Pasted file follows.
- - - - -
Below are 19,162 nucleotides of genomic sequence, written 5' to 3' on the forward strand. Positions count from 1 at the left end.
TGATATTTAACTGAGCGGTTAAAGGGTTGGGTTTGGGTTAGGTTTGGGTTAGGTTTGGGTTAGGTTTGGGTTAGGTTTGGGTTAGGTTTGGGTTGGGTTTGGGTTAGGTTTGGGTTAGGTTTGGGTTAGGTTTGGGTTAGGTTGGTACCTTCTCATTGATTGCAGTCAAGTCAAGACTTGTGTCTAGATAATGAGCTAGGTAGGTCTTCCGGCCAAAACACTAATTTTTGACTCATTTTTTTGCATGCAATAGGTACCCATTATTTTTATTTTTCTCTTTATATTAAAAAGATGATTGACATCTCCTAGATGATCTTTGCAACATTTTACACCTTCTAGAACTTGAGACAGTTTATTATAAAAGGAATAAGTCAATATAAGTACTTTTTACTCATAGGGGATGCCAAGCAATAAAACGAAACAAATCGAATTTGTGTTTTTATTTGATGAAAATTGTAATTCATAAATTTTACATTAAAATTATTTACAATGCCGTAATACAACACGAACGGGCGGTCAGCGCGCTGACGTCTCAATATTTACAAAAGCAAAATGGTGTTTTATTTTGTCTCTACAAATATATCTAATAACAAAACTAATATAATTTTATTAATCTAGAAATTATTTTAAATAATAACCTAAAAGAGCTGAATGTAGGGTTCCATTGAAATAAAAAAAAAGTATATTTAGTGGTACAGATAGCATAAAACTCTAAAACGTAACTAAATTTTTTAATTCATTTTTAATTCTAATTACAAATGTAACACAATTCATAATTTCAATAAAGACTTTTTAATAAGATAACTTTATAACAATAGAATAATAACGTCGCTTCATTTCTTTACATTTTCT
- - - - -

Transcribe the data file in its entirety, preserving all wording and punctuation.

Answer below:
Below are 19,162 nucleotides of genomic sequence, written 5' to 3' on the forward strand. Positions count from 1 at the left end.
TGATATTTAACTGAGCGGTTAAAGGGTTGGGTTTGGGTTAGGTTTGGGTTAGGTTTGGGTTAGGTTTGGGTTAGGTTTGGGTTAGGTTTGGGTTGGGTTTGGGTTAGGTTTGGGTTAGGTTTGGGTTAGGTTTGGGTTAGGTTGGTACCTTCTCATTGATTGCAGTCAAGTCAAGACTTGTGTCTAGATAATGAGCTAGGTAGGTCTTCCGGCCAAAACACTAATTTTTGACTCATTTTTTTGCATGCAATAGGTACCCATTATTTTTATTTTTCTCTTTATATTAAAAAGATGATTGACATCTCCTAGATGATCTTTGCAACATTTTACACCTTCTAGAACTTGAGACAGTTTATTATAAAAGGAATAAGTCAATATAAGTACTTTTTACTCATAGGGGATGCCAAGCAATAAAACGAAACAAATCGAATTTGTGTTTTTATTTGATGAAAATTGTAATTCATAAATTTTACATTAAAATTATTTACAATGCCGTAATACAACACGAACGGGCGGTCAGCGCGCTGACGTCTCAATATTTACAAAAGCAAAATGGTGTTTTATTTTGTCTCTACAAATATATCTAATAACAAAACTAATATAATTTTATTAATCTAGAAATTATTTTAAATAATAACCTAAAAGAGCTGAATGTAGGGTTCCATTGAAATAAAAAAAAAGTATATTTAGTGGTACAGATAGCATAAAACTCTAAAACGTAACTAAATTTTTTAATTCATTTTTAATTCTAATTACAAATGTAACACAATTCATAATTTCAATAAAGACTTTTTAATAAGATAACTTTATAACAATAGAATAATAACGTCGCTTCATTTCTTTACATTTTCT